Salty Science: Is There Iodine In Your Salt?
Have you ever noticed that the salt you’re using says it’s “iodized”? Iodine is a micronutrient, which means we need it in small quantities to be healthy. Because iodine is relatively rare in many people’s normal diets, it’s added to table salt. Then when people salt their food, like tasty turkey, stuffing and mashed potatoes, they’re also getting some iodine. In this science activity, you’ll use some kitchen-friendly chemistry to investigate which types of salt have iodine and which don’t. Then when you sit down to your Thanksgiving dinner, you can know whether to also give thanks that you’re helping combat iodine deficiency.
This activity is not appropriate for use as a science fair project. Good science fair projects have a stronger focus on controlling variables, taking accurate measurements, and analyzing data. To find a science fair project that is just right for you, browse our library of over 1,200 Science Fair Project Ideas or use the Topic Selection Wizard to get a personalized project recommendation.
Micronutrients, like iodine, are types of nutrients that people need in small amounts. Iodine is specifically very important for a person’s thyroid to function normally. (The thyroid is a gland in the neck that makes key hormones.) If a person doesn’t eat enough iodine, they can become iodine deficient. Iodine deficiency can cause different medical problems (usually due to hypothyroidism, or having a thyroid that does not make enough hormones). This includes goiter (a visible swelling of the thyroid), serious birth defects like cretinism and brain damage. In fact, iodine deficiency is the most common cause of mental retardation that could be prevented.
Iodine deficiency is preventable by making sure people get enough iodine in their diets, which is why iodine (in the form of iodide) is added to table salt. Since the 1980s, there’ve been efforts to have universal salt iodization. This has been an affordable and effective way to combat iodine deficiency around the world, but not all salt contains iodine. You’ll investigate whether different salts have iodine by mixing them with laundry starch, which forms a blue-purple-colored chemical with iodine. (Vinegar and hydrogen peroxide are added to the salt solution to help this chemical reaction take place.)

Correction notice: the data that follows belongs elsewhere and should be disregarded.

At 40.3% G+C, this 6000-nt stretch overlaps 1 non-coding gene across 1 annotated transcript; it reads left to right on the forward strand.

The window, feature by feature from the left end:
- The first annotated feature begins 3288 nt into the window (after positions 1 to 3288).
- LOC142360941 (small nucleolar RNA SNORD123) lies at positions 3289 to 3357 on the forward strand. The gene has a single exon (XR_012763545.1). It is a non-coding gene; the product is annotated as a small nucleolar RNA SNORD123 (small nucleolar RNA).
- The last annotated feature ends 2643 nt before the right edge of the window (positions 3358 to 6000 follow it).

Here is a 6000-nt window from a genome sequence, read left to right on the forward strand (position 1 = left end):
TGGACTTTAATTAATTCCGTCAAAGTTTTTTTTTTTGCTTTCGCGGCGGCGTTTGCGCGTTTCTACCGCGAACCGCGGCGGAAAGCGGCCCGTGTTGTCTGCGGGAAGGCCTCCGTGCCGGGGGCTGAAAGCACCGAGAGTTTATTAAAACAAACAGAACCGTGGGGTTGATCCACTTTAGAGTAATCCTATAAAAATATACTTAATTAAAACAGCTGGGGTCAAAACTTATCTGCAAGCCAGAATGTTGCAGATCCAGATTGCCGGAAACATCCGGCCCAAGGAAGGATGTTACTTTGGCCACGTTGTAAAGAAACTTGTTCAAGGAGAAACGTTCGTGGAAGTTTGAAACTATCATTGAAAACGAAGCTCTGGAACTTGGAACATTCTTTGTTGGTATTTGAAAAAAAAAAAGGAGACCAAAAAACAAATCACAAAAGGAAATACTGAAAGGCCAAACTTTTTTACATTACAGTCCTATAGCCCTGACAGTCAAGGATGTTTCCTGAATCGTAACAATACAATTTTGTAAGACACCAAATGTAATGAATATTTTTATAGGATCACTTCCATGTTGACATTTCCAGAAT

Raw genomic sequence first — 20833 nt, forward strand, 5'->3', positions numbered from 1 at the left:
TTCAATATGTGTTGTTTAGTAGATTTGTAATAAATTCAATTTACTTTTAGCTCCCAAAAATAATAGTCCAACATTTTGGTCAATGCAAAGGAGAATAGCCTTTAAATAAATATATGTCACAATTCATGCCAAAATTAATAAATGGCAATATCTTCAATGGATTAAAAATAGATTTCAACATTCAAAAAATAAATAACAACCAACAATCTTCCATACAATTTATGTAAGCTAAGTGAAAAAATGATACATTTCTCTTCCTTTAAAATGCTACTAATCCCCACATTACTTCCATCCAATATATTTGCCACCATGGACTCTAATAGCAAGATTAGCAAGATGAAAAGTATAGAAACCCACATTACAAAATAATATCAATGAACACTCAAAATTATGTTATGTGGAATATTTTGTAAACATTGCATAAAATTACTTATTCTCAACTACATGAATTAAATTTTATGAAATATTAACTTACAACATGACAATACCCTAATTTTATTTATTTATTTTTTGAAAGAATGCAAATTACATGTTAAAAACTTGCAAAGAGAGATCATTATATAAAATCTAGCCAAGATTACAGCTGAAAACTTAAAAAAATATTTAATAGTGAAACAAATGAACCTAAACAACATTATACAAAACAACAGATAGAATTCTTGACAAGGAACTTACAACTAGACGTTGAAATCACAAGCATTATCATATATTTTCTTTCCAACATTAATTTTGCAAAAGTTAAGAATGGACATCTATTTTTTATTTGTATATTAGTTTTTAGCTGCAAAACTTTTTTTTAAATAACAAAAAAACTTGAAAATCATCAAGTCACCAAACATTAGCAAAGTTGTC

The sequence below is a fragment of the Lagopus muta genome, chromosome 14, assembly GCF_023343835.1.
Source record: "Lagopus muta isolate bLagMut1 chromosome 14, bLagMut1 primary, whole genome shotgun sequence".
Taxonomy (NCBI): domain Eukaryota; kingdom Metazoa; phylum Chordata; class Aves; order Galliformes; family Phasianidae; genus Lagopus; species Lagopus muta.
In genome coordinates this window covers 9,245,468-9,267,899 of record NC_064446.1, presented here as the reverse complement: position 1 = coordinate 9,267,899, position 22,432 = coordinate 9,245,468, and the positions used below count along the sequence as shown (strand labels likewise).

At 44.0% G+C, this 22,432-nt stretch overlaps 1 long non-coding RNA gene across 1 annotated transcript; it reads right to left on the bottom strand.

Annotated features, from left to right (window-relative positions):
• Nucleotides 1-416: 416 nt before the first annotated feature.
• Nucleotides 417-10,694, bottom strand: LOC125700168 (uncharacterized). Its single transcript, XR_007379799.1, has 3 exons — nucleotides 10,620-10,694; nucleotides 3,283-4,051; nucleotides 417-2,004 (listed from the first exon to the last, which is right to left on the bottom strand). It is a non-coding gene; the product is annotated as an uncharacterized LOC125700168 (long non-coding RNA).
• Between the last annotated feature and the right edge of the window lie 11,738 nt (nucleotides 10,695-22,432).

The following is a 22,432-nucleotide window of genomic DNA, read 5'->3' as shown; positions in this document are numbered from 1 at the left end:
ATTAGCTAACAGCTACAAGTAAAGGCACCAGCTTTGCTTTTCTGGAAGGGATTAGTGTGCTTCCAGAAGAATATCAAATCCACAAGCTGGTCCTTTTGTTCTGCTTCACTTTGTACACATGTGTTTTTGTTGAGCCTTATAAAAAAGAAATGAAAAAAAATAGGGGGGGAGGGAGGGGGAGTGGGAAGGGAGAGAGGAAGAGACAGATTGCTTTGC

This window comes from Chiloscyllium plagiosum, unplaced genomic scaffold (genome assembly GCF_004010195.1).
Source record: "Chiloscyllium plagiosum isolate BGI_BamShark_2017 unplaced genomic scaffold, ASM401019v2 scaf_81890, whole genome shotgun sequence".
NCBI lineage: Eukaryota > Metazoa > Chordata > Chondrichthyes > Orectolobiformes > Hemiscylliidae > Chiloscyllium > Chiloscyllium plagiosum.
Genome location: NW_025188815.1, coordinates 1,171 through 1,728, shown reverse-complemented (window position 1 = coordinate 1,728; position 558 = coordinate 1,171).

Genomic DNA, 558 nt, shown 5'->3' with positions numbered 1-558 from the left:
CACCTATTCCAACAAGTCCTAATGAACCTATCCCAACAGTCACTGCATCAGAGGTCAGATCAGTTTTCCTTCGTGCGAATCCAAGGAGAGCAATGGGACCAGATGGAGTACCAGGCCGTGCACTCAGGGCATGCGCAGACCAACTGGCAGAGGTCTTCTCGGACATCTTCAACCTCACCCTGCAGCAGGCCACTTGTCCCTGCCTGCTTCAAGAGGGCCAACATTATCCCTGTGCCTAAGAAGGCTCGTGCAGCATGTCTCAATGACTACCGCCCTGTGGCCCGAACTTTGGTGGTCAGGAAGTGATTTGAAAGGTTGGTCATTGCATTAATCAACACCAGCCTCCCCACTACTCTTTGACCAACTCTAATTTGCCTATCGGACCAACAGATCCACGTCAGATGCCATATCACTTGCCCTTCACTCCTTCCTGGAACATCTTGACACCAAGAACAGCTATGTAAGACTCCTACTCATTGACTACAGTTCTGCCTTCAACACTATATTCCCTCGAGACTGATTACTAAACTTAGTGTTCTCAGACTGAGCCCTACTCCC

Extra: Try this activity with even more different types of salts. For some ideas, see the Materials list, above. Which types of salt contain iodine and which do not? Do your results agree with their labeling?
Extra: In this activity, you added vinegar because it is an acid and helps the chemical reaction take place. Try testing the iodized salt solution again but this time leave out the vinegar. Does the reaction still take place, turning the solution a blue-purple color? Does the reaction take a longer amount of time to happen?
Extra: Temperature often affects chemical reactions. You could try this activity again, but test an iodized salt solution at different temperatures (by heating or cooling the distilled water). How does changing the temperature of the solution change how the color-changing reaction takes place?
Observations and Results
Did the iodized table salt solution change to a blue-purple color when you mixed in the starch? Did the “lite” table salt similarly change color, while most of the other salt types did not?
In this activity you should have seen that the iodized table salt and the “lite” table salt solutions both changed color to a blue-purple color (as did the iodine antiseptic solution, if you used it). This indicates that iodide is present in these types of salts. You likely saw no color change for the solutions made using the non-iodized salt, rock salt, kosher salt or sea salt because these types of salt do not typically contain iodide.
The starch solution was used in this activity because it forms a blue-purple-colored chemical with iodine. Because the original pH of the solution needs to be changed for this chemical reaction to effectively take place, vinegar (an acid) is also added. Hydrogen peroxide is used to turn the salt’s iodide into iodine, which the starch reacts with.
More to Explore
Teisha Rowland, PhD, Science Buddies
Science Buddies |
Nutrients, diet, food, health, chemical reactions
Explore Our Science Videos
Build an Infinity Mirror
How to Build a Brushbot
Colorful Melting Ice Ball Patterns - STEM Activity